jimM47 10-15-2011 06:30 PM

Re: Darwinism and Libertarianism (Matt Welch & Robert Frank)
 
Quote:

Originally Posted by ledocs (Post 228266)
For some large portion of the applicant pool, the loss is not that big, and they will be able to use the expensive suit, whether or not they land the job. . . . But if that is what is important, then the employer presumably already knows which candidates come from privileged backgrounds and which do not. . . .

This presumes that the only (or main) reason you can have a pricy suit is that you come from privilege, which I think is incorrect. I'm sure plenty of these suit buyers are paying for these suits with borrowed funds. That doesn't indicate a privileged background, it indicates high permanent income expectations. The value of the signal is, of course, diminished somewhat by very privileged people, but that's why employers don't rely exclusively on the one signal.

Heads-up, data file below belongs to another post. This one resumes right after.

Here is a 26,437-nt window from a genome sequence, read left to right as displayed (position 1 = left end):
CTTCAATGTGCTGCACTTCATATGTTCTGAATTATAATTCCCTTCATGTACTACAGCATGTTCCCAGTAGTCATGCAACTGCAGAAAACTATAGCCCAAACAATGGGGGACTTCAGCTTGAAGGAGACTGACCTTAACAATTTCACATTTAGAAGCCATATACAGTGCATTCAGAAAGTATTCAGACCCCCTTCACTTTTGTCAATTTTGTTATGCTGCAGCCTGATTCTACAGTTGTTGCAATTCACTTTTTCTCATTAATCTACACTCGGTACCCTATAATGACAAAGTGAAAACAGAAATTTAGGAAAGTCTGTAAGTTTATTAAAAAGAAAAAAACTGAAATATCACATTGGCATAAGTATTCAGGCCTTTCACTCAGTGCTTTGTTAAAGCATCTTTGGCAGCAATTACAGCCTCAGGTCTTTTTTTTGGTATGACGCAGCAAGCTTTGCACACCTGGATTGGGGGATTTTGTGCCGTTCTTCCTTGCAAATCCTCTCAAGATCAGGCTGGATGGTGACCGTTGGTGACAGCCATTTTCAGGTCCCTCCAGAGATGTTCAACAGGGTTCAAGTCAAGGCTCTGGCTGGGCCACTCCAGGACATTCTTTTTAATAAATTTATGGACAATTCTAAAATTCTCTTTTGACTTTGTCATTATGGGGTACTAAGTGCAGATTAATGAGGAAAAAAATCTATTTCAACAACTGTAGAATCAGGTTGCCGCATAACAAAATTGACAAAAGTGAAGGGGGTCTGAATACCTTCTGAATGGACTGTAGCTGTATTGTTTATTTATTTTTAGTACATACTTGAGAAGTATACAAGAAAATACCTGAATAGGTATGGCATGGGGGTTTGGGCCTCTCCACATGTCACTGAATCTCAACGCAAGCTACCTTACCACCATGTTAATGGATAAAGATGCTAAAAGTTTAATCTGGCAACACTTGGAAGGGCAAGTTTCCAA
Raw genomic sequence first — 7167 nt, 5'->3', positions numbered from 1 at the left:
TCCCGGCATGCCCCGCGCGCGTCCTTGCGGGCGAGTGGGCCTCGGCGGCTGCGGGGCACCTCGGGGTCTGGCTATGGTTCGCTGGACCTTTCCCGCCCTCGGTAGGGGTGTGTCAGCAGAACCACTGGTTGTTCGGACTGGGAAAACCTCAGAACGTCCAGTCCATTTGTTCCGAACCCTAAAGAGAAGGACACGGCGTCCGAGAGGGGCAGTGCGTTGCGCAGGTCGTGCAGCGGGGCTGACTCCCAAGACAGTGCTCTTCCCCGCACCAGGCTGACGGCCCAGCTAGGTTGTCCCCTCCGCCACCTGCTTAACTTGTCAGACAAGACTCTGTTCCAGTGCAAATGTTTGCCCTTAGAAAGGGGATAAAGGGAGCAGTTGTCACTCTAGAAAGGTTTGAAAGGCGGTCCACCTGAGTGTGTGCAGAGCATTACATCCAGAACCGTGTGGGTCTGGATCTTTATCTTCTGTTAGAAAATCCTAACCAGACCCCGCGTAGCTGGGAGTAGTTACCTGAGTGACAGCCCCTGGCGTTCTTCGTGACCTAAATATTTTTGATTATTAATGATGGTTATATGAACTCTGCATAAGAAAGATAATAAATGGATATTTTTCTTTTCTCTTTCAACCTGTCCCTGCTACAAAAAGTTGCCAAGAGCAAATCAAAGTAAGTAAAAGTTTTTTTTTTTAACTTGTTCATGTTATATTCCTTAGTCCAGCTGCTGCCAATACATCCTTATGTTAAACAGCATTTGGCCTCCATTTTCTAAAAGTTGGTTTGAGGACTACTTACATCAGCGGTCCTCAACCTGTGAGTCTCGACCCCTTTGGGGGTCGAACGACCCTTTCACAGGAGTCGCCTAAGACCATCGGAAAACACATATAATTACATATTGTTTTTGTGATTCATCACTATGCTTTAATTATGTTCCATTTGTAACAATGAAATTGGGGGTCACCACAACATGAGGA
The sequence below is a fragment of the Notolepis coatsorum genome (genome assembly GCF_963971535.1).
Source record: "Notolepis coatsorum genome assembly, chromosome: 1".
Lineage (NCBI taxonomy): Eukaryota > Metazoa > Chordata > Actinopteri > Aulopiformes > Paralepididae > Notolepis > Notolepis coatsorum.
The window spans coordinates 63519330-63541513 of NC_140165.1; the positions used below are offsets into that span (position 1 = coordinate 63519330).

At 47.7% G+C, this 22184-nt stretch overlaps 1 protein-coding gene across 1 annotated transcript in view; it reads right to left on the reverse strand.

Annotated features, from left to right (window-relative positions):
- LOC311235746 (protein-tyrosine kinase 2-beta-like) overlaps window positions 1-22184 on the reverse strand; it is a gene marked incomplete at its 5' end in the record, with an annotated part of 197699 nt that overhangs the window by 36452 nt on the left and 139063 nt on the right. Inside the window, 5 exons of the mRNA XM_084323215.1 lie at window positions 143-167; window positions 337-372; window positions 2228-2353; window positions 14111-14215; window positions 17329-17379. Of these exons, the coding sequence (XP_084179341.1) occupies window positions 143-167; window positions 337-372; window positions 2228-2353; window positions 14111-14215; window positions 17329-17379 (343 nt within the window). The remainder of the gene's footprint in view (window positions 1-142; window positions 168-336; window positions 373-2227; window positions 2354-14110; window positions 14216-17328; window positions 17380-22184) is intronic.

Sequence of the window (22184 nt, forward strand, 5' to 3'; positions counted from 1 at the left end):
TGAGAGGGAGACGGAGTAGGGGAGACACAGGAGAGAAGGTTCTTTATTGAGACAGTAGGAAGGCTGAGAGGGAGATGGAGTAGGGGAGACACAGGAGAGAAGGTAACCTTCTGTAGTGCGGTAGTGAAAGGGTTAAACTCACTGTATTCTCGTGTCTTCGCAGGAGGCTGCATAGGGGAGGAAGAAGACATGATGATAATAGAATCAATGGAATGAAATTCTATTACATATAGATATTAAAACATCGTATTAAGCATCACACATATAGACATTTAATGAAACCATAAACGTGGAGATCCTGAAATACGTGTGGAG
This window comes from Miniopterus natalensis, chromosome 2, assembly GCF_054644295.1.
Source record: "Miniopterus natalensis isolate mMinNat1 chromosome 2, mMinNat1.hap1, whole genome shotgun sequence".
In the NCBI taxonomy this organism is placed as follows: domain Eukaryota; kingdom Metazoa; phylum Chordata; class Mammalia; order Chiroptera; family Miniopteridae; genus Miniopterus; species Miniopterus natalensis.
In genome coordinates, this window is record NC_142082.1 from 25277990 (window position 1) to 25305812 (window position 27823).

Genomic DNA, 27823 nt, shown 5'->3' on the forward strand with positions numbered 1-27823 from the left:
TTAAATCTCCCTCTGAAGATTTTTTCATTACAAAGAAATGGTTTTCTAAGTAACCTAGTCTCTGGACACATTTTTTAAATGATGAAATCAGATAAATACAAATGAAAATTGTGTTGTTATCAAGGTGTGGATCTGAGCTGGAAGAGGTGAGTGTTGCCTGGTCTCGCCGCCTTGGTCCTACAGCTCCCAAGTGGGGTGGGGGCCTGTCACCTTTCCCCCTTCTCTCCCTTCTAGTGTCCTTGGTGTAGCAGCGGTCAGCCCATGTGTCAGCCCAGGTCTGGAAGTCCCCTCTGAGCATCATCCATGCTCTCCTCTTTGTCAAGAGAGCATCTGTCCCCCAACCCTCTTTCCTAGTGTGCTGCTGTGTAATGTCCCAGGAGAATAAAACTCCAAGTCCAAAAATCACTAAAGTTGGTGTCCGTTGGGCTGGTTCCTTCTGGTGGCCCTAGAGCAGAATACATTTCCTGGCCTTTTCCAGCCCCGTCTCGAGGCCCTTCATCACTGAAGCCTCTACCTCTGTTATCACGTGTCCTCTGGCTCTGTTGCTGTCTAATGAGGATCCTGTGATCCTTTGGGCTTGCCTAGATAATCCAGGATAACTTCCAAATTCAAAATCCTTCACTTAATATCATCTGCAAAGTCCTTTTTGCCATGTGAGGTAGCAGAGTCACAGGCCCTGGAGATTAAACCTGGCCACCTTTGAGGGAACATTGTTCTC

Quote:

The suit competition is about signaling a willingness to conform to certain norms. . . . The greater the economic sacrifice to the applicant in signaling a willingness to conform, the more important the signal may be. . . . The suit competition conveys nothing about competence and everything about a willingness to play by the rules.
I agree that willingness to play by the rules is one of the key things being signalled by the pricy suit, but that fits into the more general proposition I am making. Willingness to play by the rules is in fact a pretty big part of what makes a person competent for certain jobs.

Quote:

This can only be true if the successful candidate increases societal wealth. There is a lot of question, at least in my mind, about how much investment bankers and lawyers and accountants increase societal wealth.